To divide a yucca plant, remove it from its pot and use a pair of clean gardening shears to cut the yucca plant into two at the rhizome. Then plant fresh and water slightly more than normal while the new roots are growing and settling in.
You can also remove yucca pups and suckers from the mother plant and plant them separately so they can become their own plant. Wait until the leaves are green. Then use clean garden shears to slice off the pup or sucker. Plant in well-draining soil and keep moist until it can establish a root system. (Make sure to keep the air well-circulated to prevent mold growth on the soil’s surface.)
Since my plant suffer a bit of damage outside last winter, I’ve been slowly pruning it back to life this summer. I started by cutting the branches off of the smallest stump completely about a month ago. (There are three stumps, so I’m going to do this slowly.)
A few weeks after cutting them off and after doing absolutely nothing else to the plant, I noticed new yucca pups sprouting! I am so excited to get this plant going with some totally healthy growth again. Check it out. I’ll update this post in the future to talk about the growth rate.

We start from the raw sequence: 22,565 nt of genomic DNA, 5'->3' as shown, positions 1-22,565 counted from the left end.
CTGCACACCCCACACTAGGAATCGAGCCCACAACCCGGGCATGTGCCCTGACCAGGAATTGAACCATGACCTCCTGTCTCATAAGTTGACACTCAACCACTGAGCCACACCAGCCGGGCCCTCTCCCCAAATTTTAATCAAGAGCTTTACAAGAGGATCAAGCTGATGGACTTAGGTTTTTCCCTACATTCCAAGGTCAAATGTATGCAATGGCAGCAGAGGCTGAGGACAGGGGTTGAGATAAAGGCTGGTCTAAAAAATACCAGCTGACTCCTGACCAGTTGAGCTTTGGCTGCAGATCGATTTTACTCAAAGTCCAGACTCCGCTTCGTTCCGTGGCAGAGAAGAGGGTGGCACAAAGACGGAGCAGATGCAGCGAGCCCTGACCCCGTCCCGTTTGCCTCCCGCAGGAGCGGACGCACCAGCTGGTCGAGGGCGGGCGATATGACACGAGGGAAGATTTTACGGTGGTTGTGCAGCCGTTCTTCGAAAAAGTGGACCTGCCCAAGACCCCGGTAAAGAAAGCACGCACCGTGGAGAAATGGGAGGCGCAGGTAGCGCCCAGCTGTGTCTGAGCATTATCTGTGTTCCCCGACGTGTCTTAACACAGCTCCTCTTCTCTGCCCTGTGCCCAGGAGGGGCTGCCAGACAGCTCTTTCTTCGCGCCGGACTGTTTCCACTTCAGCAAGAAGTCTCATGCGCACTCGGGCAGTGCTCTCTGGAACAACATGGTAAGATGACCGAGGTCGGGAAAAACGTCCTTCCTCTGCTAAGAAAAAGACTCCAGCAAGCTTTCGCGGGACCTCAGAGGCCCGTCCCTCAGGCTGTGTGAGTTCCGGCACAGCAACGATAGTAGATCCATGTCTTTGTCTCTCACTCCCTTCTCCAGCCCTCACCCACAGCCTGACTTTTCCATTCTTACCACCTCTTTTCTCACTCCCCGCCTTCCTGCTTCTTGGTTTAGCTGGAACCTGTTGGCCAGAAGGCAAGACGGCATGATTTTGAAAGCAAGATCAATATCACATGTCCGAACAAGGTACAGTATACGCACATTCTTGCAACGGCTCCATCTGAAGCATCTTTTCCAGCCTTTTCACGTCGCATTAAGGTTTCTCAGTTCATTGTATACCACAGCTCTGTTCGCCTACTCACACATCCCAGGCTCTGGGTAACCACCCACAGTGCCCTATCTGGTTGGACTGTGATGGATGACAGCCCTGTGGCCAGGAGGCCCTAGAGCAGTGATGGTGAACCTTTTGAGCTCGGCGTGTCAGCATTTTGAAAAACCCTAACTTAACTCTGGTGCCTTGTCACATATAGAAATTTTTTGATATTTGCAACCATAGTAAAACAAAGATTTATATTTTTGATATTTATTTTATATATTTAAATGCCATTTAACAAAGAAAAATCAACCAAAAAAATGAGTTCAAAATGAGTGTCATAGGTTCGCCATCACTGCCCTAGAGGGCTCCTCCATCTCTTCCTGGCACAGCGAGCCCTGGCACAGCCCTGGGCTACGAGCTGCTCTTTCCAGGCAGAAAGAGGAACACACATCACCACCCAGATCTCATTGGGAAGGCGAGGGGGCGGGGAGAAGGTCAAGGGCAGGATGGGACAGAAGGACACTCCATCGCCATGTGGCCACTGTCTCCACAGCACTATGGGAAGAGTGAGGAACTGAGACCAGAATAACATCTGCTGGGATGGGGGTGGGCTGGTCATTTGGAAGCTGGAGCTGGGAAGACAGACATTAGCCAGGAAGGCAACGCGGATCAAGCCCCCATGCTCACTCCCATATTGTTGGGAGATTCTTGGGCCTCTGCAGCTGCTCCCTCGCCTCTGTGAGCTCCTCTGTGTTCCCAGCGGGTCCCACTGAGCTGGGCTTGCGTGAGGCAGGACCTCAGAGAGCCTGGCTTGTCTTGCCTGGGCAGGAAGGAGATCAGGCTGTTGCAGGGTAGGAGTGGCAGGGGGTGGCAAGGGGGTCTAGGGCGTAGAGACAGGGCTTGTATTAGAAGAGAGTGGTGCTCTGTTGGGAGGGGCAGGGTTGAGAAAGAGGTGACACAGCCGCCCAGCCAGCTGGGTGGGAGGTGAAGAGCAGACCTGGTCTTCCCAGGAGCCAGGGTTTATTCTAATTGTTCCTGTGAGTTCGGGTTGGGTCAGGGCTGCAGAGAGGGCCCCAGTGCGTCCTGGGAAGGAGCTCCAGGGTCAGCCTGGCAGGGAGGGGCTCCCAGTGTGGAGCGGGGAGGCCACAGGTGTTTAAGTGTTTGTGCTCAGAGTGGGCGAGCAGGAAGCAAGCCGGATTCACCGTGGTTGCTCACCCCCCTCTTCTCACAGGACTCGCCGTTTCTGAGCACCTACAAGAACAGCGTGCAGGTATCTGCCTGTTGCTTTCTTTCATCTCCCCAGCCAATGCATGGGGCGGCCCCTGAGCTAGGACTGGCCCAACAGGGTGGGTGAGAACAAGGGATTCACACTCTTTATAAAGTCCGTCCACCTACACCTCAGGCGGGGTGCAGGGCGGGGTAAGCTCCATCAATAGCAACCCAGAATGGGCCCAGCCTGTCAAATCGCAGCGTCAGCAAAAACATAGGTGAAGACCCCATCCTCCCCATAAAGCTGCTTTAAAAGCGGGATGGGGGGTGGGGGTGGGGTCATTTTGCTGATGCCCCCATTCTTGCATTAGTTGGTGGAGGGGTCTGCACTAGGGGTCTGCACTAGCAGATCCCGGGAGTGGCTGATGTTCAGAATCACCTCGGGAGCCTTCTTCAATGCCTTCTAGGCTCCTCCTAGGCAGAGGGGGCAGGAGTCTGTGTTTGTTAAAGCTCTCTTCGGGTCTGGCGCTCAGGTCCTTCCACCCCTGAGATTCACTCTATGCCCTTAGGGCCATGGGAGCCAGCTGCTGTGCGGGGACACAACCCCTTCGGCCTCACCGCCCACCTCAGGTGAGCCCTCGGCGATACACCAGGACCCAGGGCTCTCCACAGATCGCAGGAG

Yucca Plant Toxicity
Yucca plants are not the same as yuca plants. Yuca plants—also known as cassava or manioc plants—are unrelated, if similarly named. That pesky extra “c” confuses people. Yuca plants have edible tubers that are often used to make different types of flours. Yucca roots, however, are not edible.
Yucca plants are slightly poisonous to animals and humans. However, the plant protects itself well. The poisonous spots are difficult to reach through dense bundles of sharp foliage. I’m fine having this plant around my kid and pets, but as always, use your best judgment.
Yucca Plants and Pest Problems
Yucca plants are hardy in many ways, and their resistance to pest infestations is one of them! Spider mites, mealy bugs, and scale are some of the things you don’t often find on yucca plants. If you do encounter issues with mealybugs or scale, simply wipe them off with a cloth soaked in alcohol or spray down with neem oil.
How to Care for a Yucca Plant Outside